Mining Comms

Bela Felsner has worked for railways, BHP underground and spent 10 years in the Air Force before working in his current job at Fortescue as a Communications Technician. We find out what his job as Communications Technician involves.

The remote location and lack of optical fibre network in the Pilbarra means communication via mobile phone can be very inconsistent.

Making the need for an independent communications network via microwave link and CB walkie talkies essential for co-ordinating rail transport and the day to day running of the mine and export operation.

Bela’s day involves making sure the radio comms network is working correctly by checking sites on a computer program. He also conducts diagnostic tests on equipment to decipher whether problems are occurring with the radio network coverage or the actual equipment.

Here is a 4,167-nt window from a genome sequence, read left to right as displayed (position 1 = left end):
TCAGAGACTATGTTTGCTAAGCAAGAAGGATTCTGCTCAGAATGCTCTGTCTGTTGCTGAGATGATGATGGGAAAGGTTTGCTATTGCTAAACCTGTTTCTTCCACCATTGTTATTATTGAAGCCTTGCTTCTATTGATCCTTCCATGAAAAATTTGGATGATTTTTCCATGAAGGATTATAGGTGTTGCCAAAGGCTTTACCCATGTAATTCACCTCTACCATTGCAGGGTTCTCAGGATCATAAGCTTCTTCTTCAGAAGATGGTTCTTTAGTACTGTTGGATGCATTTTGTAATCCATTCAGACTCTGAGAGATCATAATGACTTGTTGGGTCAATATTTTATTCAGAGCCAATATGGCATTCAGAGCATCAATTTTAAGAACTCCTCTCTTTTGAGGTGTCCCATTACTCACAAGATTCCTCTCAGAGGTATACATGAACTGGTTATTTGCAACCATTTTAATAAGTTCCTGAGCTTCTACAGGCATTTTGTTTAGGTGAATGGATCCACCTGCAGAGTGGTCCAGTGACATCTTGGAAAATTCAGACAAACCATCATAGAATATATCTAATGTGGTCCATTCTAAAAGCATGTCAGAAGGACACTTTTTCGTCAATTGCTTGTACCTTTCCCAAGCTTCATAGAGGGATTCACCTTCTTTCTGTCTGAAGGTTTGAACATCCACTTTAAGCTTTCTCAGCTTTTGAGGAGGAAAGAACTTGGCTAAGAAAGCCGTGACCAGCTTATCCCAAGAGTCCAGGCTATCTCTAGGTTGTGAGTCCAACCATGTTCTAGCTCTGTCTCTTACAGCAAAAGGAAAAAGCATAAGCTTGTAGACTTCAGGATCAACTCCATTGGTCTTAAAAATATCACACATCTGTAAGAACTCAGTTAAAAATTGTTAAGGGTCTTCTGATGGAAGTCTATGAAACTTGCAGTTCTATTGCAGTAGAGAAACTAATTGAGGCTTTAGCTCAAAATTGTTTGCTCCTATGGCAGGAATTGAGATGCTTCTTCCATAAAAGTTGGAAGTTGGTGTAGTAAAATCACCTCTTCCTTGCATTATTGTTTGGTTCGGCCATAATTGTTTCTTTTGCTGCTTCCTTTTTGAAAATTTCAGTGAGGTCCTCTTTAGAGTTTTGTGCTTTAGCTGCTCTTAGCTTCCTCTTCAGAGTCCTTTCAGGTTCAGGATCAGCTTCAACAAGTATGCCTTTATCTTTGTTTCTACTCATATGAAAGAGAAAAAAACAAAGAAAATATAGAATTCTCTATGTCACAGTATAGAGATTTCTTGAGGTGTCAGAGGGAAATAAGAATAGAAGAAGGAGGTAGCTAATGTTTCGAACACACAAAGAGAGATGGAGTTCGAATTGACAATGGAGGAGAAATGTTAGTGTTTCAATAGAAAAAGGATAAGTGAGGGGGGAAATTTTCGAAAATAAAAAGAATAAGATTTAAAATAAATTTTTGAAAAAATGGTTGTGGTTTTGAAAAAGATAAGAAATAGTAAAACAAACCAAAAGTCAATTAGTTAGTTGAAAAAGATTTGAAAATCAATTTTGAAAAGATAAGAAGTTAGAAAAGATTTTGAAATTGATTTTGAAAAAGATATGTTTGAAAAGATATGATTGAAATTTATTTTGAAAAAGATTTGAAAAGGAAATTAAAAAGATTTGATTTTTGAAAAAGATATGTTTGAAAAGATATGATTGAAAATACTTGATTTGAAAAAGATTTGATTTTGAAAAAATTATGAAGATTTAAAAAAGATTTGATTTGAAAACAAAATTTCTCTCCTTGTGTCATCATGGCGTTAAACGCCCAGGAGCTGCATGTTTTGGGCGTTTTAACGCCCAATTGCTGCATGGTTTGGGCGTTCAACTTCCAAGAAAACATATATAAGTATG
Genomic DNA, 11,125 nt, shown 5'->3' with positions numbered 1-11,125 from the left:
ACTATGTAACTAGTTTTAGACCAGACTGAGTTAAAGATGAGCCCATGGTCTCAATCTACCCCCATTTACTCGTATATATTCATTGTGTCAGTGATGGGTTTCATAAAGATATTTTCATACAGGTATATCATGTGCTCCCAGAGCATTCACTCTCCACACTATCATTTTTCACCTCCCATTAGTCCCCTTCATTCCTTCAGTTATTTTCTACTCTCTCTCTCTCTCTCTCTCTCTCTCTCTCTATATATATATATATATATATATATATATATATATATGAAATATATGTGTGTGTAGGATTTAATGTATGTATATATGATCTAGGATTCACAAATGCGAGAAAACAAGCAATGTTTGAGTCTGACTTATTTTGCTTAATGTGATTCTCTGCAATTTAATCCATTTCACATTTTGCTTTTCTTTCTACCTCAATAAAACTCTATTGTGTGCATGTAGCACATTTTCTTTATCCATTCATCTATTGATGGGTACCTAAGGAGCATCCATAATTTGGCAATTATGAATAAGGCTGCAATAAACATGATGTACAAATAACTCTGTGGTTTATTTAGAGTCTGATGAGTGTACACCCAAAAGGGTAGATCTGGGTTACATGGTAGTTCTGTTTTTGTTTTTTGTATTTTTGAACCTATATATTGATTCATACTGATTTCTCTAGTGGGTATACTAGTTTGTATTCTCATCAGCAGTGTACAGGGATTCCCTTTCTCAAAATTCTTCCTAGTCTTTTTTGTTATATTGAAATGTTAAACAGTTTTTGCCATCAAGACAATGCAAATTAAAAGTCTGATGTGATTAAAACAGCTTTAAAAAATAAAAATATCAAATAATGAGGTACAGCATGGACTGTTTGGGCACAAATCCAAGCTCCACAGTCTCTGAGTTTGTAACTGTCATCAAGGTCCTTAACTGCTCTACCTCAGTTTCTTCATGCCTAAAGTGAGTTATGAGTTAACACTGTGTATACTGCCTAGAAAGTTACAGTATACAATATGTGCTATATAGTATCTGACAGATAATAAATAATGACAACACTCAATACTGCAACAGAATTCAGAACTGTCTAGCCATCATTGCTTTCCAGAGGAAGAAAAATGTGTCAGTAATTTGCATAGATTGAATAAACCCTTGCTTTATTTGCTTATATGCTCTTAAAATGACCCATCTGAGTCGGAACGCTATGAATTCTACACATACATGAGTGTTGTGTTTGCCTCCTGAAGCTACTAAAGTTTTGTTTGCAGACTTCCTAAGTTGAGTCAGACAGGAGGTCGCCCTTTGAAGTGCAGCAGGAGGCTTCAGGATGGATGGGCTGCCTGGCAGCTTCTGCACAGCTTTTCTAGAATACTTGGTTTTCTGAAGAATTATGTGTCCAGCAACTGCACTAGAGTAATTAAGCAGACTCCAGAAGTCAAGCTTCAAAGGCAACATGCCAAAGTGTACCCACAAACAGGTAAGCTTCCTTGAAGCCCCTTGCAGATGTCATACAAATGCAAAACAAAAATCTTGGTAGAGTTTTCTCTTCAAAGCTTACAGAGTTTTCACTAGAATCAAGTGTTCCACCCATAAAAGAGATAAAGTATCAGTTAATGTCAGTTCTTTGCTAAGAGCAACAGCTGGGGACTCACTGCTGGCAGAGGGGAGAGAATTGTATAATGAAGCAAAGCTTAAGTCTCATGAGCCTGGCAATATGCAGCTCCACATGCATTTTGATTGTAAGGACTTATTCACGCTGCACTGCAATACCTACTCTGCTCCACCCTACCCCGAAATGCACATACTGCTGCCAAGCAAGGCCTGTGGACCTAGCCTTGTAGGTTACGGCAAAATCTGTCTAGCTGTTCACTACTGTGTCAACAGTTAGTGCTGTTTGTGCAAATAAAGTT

CB radios are located in all vehicles, trains and hand held by employees. Any problems with equipment or coverage come back to Bela for fixing in his workshop.

SkillsOne recently visited tradies who work in the mining industry in the Pilbarra, in Western Australia, run by the Fortescue Metals Group.

Fortescue focusses on iron ore.

Fortescue's port, rail and mine project commenced construction in February 2006 with the turning of the first sod at the Company's port site at Anderson Point in Port Hedland. Just two years later, the open-access rail infrastructure is complete, the Fortescue Herb Elliott Port is operational and the mining operations at the Company's first minesite, known as Cloudbreak, are well underway.

VJ Michael Gumley